|A soup in process...|
Turkey is a seasonally-appropriate item for fall, especially with Thanksgiving less than two weeks away. Smoked turkey, however, is often available year-round, and once consumed you're usually left with carcasses...
Carcasses, fortunately, are notably useful in the kitchen. I saved up several from various sources (my father's office had a couple turkeys, and he was kind enough to give me the bones) and made a smoked turkey stock from them which has been living in my freezer for the last little while.
Therefore, I present to you, Smoked Turkey Vegetable Soup with Rice
|Mise-en-place for this recipe.|
2 oz All-Purpose Flour
2 oz Clarified Butter
1 cup White Rice
1 Carrot, Julienne (1/8"x1/8"x2")
1 Potato, Medium Dice (1/2" cubes)
1/2 Onion, Small Dice
1 Stalk Celery, Julienne
Salt and White Pepper
|This is roux, as made for this dish.|
2. Add rice to the pot and simmer until tender, about 20 minutes. During this time, the roux will also begin to thicken the soup noticeably. Keep stirring off and on, as the rice will want to clump up.
3. Add the potato to the soup, and cook for 10 minutes.
If you want to have a meaty soup, you could add some cooked chicken or turkey to the soup at this point, simmer until it was warmed through, and serve; for a vegetable soup, leave it stand.
5. Season with salt and white pepper (or freshly ground black pepper, or indeed both if you so desire) and serve... ideally with some crusty bread.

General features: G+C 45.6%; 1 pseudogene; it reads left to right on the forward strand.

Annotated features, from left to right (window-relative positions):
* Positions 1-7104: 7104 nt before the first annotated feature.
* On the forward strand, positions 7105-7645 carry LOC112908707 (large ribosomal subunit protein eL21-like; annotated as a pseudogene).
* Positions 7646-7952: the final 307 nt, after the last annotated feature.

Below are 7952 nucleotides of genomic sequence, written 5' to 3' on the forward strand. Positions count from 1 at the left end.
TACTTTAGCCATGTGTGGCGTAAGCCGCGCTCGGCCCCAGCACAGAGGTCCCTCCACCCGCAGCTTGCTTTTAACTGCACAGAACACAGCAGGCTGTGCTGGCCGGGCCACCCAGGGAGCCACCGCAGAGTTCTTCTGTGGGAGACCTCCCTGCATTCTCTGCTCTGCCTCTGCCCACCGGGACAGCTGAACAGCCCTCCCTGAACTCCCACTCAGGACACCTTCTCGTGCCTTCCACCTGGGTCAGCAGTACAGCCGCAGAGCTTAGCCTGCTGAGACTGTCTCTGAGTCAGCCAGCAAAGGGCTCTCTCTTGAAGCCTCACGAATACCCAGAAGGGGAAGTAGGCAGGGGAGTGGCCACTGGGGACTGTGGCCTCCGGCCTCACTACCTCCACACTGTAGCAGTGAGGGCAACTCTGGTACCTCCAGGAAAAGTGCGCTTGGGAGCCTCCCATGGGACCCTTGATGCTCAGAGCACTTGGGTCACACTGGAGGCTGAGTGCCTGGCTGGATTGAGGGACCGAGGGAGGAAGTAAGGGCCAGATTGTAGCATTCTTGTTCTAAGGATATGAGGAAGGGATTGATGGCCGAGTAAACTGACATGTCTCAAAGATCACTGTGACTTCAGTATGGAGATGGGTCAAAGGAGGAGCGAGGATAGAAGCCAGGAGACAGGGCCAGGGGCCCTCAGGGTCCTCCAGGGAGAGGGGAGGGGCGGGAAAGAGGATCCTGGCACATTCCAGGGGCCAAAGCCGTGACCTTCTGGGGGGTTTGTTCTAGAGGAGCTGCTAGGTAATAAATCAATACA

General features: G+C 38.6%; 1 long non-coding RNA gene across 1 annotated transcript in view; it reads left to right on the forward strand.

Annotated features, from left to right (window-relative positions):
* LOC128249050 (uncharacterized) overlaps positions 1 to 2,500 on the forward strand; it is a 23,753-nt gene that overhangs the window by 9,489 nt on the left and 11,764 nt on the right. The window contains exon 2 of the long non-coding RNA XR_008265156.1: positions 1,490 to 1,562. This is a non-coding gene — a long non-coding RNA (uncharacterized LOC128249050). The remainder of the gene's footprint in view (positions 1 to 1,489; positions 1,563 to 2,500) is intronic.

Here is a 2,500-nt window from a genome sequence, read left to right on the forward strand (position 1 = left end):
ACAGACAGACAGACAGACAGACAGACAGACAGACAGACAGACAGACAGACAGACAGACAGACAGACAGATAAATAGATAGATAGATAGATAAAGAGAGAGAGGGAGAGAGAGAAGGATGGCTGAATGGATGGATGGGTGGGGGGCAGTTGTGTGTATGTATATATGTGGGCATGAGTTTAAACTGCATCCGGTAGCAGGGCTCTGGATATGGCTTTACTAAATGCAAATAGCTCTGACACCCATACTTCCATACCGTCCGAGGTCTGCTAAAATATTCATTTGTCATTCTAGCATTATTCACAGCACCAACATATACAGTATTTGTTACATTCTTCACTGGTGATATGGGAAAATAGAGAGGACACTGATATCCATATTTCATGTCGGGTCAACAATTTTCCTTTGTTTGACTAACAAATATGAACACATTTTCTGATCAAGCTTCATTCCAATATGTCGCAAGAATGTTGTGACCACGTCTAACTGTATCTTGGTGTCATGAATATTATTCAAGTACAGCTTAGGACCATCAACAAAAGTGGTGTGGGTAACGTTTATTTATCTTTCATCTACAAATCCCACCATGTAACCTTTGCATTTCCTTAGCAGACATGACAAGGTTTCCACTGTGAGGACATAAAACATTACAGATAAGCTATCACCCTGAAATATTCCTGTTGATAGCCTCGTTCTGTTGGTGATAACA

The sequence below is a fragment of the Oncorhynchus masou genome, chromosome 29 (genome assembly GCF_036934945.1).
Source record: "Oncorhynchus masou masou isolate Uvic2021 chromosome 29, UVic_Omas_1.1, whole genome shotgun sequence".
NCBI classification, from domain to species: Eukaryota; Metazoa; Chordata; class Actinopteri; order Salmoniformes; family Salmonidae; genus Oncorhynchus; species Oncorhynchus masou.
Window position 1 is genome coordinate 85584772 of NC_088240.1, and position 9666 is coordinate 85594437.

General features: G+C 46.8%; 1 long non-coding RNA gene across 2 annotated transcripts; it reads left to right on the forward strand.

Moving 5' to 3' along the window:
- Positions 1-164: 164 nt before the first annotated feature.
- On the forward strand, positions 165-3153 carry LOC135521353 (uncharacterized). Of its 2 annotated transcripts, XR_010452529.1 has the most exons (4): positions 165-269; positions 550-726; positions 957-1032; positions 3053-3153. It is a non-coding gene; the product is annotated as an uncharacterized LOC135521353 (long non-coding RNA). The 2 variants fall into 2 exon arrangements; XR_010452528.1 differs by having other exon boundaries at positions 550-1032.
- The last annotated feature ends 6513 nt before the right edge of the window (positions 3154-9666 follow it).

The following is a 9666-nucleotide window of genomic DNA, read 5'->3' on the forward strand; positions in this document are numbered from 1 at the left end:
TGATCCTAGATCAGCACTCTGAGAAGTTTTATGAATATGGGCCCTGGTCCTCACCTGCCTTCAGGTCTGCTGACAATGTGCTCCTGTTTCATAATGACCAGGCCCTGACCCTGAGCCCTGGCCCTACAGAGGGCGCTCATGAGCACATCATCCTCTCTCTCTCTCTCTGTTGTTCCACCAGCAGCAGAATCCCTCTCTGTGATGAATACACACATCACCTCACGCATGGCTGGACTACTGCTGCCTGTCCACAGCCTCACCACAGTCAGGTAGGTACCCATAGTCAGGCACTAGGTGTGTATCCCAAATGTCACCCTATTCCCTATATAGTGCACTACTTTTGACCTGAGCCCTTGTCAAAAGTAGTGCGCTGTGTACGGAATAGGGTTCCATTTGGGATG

This is a very hearty soup. It will get thicker the longer you have to let it sit on the stove; have some extra stock handy to thin it down if need be. It's also rather thrifty, since it starts with using the carcass of another item, and ends up using about $4 or less of food to create enough to serve... well, two quarts of soup this hearty will likely feed a small dinner party. I'd call it 8-10.
Roux is a mixture of equal parts (by weight) of flour and fat, typically and traditionally clarified butter, that is allowed to cook before being added to a liquid. It thickens the liquid through the action of the starch in the flour. You can use all-purpose flour for a roux, but cake or pastry flour will work slightly better since they contain more starch.
To make a roux, you first heat your butter (or other fat,) over medium-high heat, then add the flour to it. Begin mixing immediately with a spatula or spoon, and make sure that all the flour contacts all the fat; there should be no dry areas in the pan. Keep cooking, and you'll notice a light foam forming on the bottom of the mixture as you stir it. This is a good sign, and means the roux is going along properly. This is what's known as a white roux, used for light-colored soups or white sauces. Continuing to cook a few minutes will get a slightly golden color to the roux, a state known as blonde roux. This will thicken slightly less, but will impart a better flavor to the dish; it's used in ivory-colored sauces and soups. If you keep cooking and stirring, you'll get to the brown roux state, which is heralded by a red-brown color and a nutty aroma. Brown roux is used in brown sauces, dishes where the dark color is desired, and dishes where a rich flavor is desired. The brown roux will not thicken as well as the white roux, but it will also impart more flavor—everything in cooking is a trade-off.